Memorandum of Understanding on Nuclear Energy Cooperation,” May 16, 2008.
26 The White House, Office of the Press Secretary, “Fact Sheet: Strengthening Diplomatic
Ties with Saudi Arabia,” May 16, 2008.

!Reciprocal Visa Policies - Both governments agreed to issue
business and tourist visas to each others’ citizens on reciprocal
terms: valid for five years, with multiple entries. Both governments
also agreed to issue student visas valid for the duration of the
student’s study program, up to a maximum of five years, without
two-year renewal requirements. See “Consular Issues” below for
more information.
Recent Congressional Interest in Saudi Arabia
The September 11 terrorist attacks created an atmosphere of skepticism about
U.S.-Saudi relations that has characterized much of the discourse in Congress on
Saudi Arabia since late 2001. During the 107th and 108th Congresses, some Members
of Congress frequently criticized what they perceived to be Saudi policies that may
have contributed to the development of terrorist threats to the United States and other
countries. In the 109th Congress, some Members’ perspectives evolved to reflect a
degree of solidarity with Saudi citizens in the face of Al Qaeda terrorist attacks inside
Saudi Arabia, amid persistent concerns about the Saudi government’s
counterterrorism policies, reform efforts, and positions toward Iraq and the Israeli-
Palestinian conflict. Many Members of Congress have acknowledged Saudi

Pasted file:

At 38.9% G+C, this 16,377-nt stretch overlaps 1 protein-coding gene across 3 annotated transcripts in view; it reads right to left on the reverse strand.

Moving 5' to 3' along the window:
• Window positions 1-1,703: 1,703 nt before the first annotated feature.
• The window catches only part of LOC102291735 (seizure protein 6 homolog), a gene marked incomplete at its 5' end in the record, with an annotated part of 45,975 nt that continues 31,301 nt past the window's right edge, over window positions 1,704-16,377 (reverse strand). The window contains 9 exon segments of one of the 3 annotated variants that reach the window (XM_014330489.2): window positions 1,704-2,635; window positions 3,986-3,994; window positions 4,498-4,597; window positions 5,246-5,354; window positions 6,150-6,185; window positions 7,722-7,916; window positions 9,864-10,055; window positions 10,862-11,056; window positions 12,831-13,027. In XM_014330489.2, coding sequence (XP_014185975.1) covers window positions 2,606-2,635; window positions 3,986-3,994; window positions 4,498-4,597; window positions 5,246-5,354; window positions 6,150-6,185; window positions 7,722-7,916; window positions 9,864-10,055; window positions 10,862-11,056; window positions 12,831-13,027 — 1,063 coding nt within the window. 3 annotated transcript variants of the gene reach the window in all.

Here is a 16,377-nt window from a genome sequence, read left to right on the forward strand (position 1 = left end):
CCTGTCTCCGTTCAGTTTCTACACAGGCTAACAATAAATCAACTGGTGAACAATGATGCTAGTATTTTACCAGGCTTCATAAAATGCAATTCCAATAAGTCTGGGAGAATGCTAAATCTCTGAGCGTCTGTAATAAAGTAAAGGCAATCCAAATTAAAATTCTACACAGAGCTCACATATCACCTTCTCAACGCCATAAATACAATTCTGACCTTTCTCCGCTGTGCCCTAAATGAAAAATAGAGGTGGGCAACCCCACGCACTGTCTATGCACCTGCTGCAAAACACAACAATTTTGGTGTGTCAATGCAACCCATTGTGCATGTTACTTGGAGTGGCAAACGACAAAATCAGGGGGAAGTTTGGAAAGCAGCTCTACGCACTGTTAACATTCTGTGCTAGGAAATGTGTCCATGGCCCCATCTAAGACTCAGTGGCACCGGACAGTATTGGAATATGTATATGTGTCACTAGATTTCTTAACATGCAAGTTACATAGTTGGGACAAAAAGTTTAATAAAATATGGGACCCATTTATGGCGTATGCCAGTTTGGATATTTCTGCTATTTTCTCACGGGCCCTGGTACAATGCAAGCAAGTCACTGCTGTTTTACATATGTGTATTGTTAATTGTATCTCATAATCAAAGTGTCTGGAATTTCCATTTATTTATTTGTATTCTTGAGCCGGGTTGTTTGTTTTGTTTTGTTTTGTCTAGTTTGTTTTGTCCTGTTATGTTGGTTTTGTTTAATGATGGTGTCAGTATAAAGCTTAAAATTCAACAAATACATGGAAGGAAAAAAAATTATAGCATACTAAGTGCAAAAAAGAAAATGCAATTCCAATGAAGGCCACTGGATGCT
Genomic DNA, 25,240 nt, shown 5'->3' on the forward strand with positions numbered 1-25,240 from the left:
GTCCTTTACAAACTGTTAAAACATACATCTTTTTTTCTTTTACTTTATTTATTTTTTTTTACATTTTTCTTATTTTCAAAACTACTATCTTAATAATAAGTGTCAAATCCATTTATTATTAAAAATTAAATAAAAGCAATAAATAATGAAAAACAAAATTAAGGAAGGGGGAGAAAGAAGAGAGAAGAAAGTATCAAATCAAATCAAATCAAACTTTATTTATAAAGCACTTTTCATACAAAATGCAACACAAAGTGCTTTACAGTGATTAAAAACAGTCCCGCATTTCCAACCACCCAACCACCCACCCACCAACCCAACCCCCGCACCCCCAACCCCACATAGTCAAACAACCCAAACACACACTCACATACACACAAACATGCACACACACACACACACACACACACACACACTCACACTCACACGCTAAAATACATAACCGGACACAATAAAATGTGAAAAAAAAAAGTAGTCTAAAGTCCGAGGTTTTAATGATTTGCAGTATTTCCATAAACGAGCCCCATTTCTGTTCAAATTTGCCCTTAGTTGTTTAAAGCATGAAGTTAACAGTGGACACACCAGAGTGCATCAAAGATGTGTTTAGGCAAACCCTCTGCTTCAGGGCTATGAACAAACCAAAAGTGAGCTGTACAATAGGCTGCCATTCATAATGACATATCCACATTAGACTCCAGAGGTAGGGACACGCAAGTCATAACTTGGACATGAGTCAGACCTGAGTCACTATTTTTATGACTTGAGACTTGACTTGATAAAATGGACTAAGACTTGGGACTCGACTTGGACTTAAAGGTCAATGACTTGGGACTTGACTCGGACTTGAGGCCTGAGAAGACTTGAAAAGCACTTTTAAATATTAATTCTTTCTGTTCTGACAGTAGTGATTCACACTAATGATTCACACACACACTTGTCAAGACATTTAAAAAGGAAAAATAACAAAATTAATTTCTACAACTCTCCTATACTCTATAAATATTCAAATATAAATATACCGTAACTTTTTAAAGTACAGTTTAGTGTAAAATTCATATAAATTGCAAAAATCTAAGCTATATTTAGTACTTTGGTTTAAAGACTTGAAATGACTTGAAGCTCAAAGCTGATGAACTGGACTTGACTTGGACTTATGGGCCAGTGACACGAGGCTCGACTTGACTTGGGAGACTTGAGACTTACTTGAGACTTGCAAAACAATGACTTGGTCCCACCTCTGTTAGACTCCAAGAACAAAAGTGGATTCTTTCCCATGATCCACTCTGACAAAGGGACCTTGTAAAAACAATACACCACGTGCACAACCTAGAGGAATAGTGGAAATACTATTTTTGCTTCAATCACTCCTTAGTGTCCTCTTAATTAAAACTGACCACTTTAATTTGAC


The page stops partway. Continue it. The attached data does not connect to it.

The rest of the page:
domestic counterterrorism efforts as significant, while continuing to raise questions
about Saudi efforts to combat religious extremism and to support U.S.
counterterrorism and regional policies.
During the 110th Congress, issues of mutual interest to Members of Congress
and Saudi Arabian officials have included the conflict in Iraq, Iran’s nuclear
technology development efforts, Saudi political and economic reform efforts, Saudi
oil policies, counterterrorism cooperation, and new initiatives to revive dormant
Israeli-Arab peace negotiations.
U.S. Foreign Assistance to Saudi Arabia and Congressional
U.S. foreign assistance programs for Saudi Arabia have remained a point of
contention between some Members of Congress and the Bush Administration since
the 107th Congress. Some Members have criticized the provision of U.S. foreign
assistance to Saudi Arabia by arguing that Saudi oil revenues make U.S. assistance
unnecessary or by citing security and terrorism concerns about Saudi government
policies. Others have argued that security-related support for the Saudi Arabian
government is necessary and important in order to help Saudis confront the threat of
Al Qaeda terrorism in their country, to secure Saudi support for U.S. counterterrorism
priorities overseas, to bolster Saudi Arabia against a potential threat from Iran, and
to ensure continuing access to and cooperation with the Saudi armed forces.
From 1946 through 2006, the United States provided Saudi Arabia with $328.4
million (current dollars) in foreign assistance funding, of which $295.8 million was

military assistance and $32.6 million was economic assistance.27 Significant U.S.
military training and advisory programs in Saudi Arabia have continued in various
forms since the mid-1940s. Currently, these programs include the United States
Training Mission to Saudi Arabia (USMTM, established 1953) and the Saudi
Arabian National Guard Modernization Program (PM-SANG, established 1973).
The costs of these training programs are paid by the Saudi government through
Foreign Military Sales purchases (see below).
International Military Education and Training (IMET). The Bush